When Harvard Business Review released a podcast titled "Email: Is It Time to Just Ban It?" last month, it joined a long line of companies and periodicals calling for the end of email.
The Atlantic took a slightly less drastic approach in a recent article, but still argued in favor of a complete overhaul of email etiquette and culture.
While these organizations may appear to be proposing something radical, they have good reason for doing so.
Survey Says: Email Can Be Bad For Your Health
Statistics and studies demonstrating the detrimental effects of email are piling up.
Psychologists have even called email a “toxic source of stress.”
Some organizations have found unique ways to combat the deleterious aspects of email. The Huffington Post, inspired by a similar action at German car manufacturer Daimler Benz, recently introduced a tool that automatically deletes all of an employee’s incoming emails while they are on vacation.
While this measure may alleviate employee stress, it also likely makes them miss communications and get even further behind on work. Aside from hurting productivity, this will cause as much stress as it relieved in the first place.
So how do companies overcome the catch 22 that email is hurting both employee health and productivity, yet doing away with it entirely can be equally harmful?
4 Tips for Healthy Communication
During my decade plus in the intranet business, I've learned some lessons on healthy communication. As I’ve seen in my own organization, these lessons carry powerful implications, not just for intranets, but for email as well.
1. Communicate company news in a timely manner
This lesson is especially applicable for senior management and executives: don’t sit on company news, big or small.
Even if you have to tell employees that you’ll keep them updated as a situation unfolds, timely communication engenders trust. Trust, in turn, lowers stress and keeps employees working productively, rather than sending numerous follow up questions and trying to make sense of their situation among themselves.
With 82 percent of employees not trusting their bosses to tell the truth, this kind of transparency is more important than ever.
2. Anticipate questions ahead of time (and clarify expectations)
According to a recent study, the number one cause of stress in the workplace is unclear expectations from managers.
Number two? Confusion or conflict among coworkers or departments.
Between those top two slots, a full 50 percent of respondents cited confusion in one form or another as the top cause of their work related stress.
The responsibilities of the communicator are to anticipate this and to plan accordingly. For emails to be useful, they need to combat this ambiguity, with the composer asking themselves what questions the recipient will have before hitting “send.” What information still isn’t included? How might this email affect previous communications or workers’ day to day routines, and how can that be addressed?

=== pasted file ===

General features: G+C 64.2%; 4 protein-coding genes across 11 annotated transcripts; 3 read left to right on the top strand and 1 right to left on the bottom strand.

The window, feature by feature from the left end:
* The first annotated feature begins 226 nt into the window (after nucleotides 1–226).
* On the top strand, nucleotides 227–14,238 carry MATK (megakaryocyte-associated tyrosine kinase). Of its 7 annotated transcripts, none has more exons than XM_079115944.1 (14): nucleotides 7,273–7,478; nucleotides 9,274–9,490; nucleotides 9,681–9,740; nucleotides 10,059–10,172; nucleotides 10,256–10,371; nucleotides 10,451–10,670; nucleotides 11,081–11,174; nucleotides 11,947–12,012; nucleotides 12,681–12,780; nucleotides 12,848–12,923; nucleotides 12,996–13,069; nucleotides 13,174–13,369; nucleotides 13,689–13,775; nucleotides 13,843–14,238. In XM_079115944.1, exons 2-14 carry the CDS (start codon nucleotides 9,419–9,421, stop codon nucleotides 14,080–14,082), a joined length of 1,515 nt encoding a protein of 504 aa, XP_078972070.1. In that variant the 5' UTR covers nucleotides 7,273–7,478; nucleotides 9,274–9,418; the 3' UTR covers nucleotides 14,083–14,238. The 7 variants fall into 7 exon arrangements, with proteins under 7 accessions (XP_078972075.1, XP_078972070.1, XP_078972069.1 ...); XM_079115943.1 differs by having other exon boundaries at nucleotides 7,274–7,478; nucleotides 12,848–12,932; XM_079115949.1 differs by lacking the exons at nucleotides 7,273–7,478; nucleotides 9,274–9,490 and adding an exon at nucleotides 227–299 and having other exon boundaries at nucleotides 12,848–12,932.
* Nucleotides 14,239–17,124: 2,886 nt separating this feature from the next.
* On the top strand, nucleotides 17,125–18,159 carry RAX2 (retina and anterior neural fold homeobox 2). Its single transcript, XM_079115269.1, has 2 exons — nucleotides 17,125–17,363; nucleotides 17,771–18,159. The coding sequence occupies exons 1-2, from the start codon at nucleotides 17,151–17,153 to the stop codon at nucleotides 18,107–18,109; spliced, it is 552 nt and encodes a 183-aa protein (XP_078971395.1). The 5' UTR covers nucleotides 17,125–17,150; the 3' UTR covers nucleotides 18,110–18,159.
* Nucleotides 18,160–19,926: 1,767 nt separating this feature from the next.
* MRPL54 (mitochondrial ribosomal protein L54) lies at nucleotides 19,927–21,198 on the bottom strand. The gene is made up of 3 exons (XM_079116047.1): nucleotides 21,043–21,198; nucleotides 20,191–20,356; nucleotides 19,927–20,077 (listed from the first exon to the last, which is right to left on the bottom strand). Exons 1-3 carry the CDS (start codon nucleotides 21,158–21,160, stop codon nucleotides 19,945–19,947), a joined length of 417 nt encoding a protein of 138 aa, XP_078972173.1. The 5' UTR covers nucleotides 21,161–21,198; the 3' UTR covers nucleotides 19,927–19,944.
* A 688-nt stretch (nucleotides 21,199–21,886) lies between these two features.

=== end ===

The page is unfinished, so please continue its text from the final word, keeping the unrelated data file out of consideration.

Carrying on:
Leaving these important questions unanswered leads to stress and a flood of follow up emails. Providing sufficient information in the first place saves precious time and nerves.
3. Include only the necessary information
This may seem contradictory to the last point, but in fact it’s not.
Precision, clarity and fullness are all good qualities in an email communication. Excessiveness is not.
Oversharing or including unnecessary information increases the chance for confusion. Don’t make anyone dig for the facts they need, and don’t inundate them with red herrings.
When writing an email, it’s best to outline it as one would a longer written piece, rather than sending something off in haste. The extra effort up front will go far in minimizing the number of follow up emails sent down the line.
4. Replace email when you can
Unsurprisingly, as the CEO of an intranet software company, this is my favorite point. Intranets, and many other project management and social working tools, can replace many of the functions email serves — without the negative consequences Huffington Post and Daimler Benz may have inflicted on themselves.
In fact, a McKinsey study has shown that using social technology at work has the potential to raise productivity by 20-25 percent.
Much of what companies use emails for is assigning and collaborating on tasks. A plethora of new technologies have been introduced in the last few years to specifically address these functions, many of them wildly effective.
Take, for instance a manager who wishes to see the to do list of one of their team members. That manager can send the team member an email, and at best the employee has to then spend time compiling a list and sending it back. At worst, a chain of follow up emails and a bout of anxiety ensue.
Using a task management app, the manager could have simply looked at the team member’s task list and avoided the whole kerfuffle. Of course, this still doesn’t eliminate the need for email entirely, but it cuts out a lot of the time spent emailing.
Don't Turn Your Inbox Into Your Crutch
Email addiction hurts employees’ mental health, along with their productivity. That being said, don’t give it more power than it deserves. These tips should help you use email responsibly, a part of which is moving whatever functions possible to other tools.
The next step is in realizing that good communication takes effort — effort to design each communication to serve it’s intended purpose, and effort in choosing the right technology to deliver communications.
By reducing reliance on email as the singular tool for communication and collaboration, we can not only reduce stress but drive productivity, improve employee engagement and enhance transparency within our organizations.
Title image by Tim Gouw